The Swedish Parliament’s Committee on Civil Affairs has decided that the Consumer Sales Act must be amended regarding the sale of live animals.
“Trading in animals is always a specialised area, but with horses, you have the professional sports angle – where one animal could ruin an entire career if it fails to meet expectations. On the other hand, sellers need to be able to confidently sell to individual buyers without running the risk of severe economic consequences. These transactions may entail substantial investments in a product subject to change. In other words, a significant amount of money with a high level of complexity and risk,” says Cecilia Tholse-Rogmark, one of the Gulliksson partners actively engaged in equine law.
The proposal was put forward by a Member of Parliament from the Moderate Party along with the Alliance parties in the Committee on Civil Affairs and a majority was secured for the proposed revision of the law. The aim is to safeguard the horses and other animals that risk harm during the interim period when the processes between buyer and seller are ongoing. In brief, the Consumer Sales Act, which applies to transactions between businesses or sole traders and individuals, poses a risk to the seller because it stipulates that a product can be returned if it shows evidence of a latent defect within three years of purchase. For the first six months after the purchase, the burden of proof is on the seller to prove that the defect did not exist before the purchase was made. The seller may be liable for the buyer’s costs if they fail to prove that the product was free of defects when sold. The Consumer Sales Act is mandatory, which means that it cannot be contracted away between the buyer and seller to the detriment of the buyer. The Sale of Goods Act applies to sales between two equal parties, as in business to business or individual to individual transactions, and has a limitation period of two years for latent defects, but the buyer must prove that the defect existed prior to the sale. In contrast to the Consumer Sales Act, the Sale of Goods Act is non-mandatory and thus may be contracted away.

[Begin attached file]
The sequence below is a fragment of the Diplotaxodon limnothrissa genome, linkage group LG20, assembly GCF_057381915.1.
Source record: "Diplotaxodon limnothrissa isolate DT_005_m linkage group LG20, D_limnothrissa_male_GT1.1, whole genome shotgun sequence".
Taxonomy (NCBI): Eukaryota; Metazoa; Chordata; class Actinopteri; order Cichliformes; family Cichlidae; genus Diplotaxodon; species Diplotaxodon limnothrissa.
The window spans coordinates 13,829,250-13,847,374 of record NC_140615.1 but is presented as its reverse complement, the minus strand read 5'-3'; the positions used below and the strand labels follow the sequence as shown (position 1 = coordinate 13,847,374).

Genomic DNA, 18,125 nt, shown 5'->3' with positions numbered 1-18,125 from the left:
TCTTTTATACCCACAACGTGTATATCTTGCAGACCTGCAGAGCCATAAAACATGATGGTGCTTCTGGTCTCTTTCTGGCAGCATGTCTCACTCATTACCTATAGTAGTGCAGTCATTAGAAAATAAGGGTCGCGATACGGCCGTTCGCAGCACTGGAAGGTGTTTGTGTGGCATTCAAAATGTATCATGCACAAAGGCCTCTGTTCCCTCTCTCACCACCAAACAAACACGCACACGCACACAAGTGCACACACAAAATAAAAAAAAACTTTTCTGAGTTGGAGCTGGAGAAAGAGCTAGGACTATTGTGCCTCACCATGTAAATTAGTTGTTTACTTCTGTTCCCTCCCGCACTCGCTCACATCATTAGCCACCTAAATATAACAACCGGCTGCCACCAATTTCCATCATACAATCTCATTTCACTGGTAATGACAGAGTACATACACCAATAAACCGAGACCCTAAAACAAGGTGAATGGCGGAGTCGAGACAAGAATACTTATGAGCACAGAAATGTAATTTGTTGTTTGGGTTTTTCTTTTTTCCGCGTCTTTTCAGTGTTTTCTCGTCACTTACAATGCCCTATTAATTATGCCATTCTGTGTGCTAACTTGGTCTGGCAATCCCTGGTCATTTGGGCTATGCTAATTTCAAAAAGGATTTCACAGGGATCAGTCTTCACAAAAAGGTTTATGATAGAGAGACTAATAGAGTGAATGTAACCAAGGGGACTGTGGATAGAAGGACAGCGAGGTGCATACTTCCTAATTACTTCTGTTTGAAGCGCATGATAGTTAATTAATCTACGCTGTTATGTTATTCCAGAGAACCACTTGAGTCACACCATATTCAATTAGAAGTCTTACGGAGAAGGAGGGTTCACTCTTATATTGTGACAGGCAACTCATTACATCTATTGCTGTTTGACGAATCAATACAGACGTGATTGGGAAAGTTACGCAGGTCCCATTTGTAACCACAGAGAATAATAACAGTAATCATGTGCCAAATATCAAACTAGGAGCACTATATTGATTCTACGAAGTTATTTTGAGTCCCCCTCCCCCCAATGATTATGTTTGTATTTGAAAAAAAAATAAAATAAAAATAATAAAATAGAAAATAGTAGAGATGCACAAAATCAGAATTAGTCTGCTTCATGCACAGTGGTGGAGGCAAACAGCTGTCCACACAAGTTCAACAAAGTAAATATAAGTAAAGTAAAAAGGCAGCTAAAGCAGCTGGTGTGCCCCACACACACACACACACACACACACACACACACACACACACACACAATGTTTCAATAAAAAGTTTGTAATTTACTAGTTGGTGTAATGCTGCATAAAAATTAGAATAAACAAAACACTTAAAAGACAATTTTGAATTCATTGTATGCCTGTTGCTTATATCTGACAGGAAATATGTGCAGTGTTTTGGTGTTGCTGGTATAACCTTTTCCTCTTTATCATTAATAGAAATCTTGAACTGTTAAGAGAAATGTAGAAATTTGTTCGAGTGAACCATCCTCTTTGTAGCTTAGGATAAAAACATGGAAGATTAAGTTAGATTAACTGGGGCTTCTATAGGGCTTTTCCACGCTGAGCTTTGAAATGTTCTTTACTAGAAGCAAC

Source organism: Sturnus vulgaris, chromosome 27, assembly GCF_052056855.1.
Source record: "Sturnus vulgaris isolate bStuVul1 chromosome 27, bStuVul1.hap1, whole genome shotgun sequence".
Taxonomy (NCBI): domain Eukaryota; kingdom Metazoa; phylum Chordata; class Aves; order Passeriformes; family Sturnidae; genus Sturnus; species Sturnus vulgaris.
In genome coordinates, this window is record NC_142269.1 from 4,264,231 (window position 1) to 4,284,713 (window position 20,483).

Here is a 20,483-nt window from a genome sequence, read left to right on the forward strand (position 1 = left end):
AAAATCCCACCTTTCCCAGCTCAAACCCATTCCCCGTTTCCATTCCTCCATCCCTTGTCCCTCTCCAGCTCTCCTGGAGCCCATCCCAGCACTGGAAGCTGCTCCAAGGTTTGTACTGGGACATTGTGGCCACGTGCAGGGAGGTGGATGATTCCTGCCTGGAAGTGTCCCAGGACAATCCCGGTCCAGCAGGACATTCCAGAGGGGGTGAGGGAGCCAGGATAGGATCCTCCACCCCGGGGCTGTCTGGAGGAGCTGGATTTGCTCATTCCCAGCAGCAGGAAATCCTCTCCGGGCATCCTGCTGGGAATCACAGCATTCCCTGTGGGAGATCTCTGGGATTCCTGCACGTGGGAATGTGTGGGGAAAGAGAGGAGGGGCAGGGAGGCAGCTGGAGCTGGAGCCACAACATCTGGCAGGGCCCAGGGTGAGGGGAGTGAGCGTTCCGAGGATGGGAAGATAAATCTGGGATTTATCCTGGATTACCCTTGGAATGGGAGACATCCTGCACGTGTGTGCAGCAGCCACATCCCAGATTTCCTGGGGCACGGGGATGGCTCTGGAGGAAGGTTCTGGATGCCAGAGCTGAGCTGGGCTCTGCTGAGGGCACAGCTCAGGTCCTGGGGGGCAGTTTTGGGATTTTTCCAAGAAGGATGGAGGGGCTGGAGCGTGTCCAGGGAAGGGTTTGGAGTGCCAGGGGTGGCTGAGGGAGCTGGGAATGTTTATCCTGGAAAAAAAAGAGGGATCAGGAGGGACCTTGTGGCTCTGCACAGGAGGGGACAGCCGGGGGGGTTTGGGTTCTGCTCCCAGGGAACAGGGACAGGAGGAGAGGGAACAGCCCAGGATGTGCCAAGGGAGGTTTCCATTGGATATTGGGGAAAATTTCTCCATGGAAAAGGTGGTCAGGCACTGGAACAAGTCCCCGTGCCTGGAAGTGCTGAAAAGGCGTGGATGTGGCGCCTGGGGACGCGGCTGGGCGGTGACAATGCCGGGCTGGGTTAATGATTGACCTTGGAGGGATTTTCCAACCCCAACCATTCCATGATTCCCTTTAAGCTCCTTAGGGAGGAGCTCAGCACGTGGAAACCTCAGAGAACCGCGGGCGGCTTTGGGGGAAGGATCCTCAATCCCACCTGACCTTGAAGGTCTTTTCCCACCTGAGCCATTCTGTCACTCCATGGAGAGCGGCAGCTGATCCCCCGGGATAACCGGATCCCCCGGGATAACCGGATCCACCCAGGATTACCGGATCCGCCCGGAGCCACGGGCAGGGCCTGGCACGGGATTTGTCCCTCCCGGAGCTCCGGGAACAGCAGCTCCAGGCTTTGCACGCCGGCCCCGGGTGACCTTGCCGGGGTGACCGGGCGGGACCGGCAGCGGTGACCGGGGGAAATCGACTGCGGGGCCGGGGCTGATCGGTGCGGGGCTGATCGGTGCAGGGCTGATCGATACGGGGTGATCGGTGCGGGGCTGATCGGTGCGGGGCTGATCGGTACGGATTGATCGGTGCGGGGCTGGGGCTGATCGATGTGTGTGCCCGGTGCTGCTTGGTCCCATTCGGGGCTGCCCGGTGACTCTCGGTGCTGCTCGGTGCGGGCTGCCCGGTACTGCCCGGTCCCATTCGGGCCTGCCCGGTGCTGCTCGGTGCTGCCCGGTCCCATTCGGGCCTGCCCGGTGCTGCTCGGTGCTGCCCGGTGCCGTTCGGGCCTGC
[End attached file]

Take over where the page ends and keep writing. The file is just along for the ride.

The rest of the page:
“Personally, I have sometimes felt that transactions related to equestrian sports and businesses have not been taken seriously enough, which is surprising considering their size. I welcome the revision of the law on trading in live animals. In addition to the health and wellbeing of the animals, this business involves substantially high values, greater complexity and an increasing number of international transactions,” says Cecilia Tholse-Rogmark, who recommends always seeking legal expertise when buying or selling a horse of substantial value.
Gulliksson provides advice in all areas of business law, including a team with vast equine industry knowledge who can provide advice and specialised expertise in equine law.
Equine law is not only part of the civil law governing issues relating to sales and damages, but also it encompasses areas such as labour law, contract law, company law, mergers and acquisitions, property law and construction law. Gulliksson handles all types of business disputes, from those settled in general and administrative courts to authorities and arbitration tribunals. We represent clients who are in negotiations, court procedures, arbitration procedures, mediation, international dispute resolution and alternative dispute settlement.
“We follow the legislative changes in equine law with great interest and are experienced in processes which extend beyond Sweden’s borders.”
More background information about the proposal can be found in Swedish on the Swedish Horse Industry Foundation (HNS) website. The proposal will be voted on in the near future.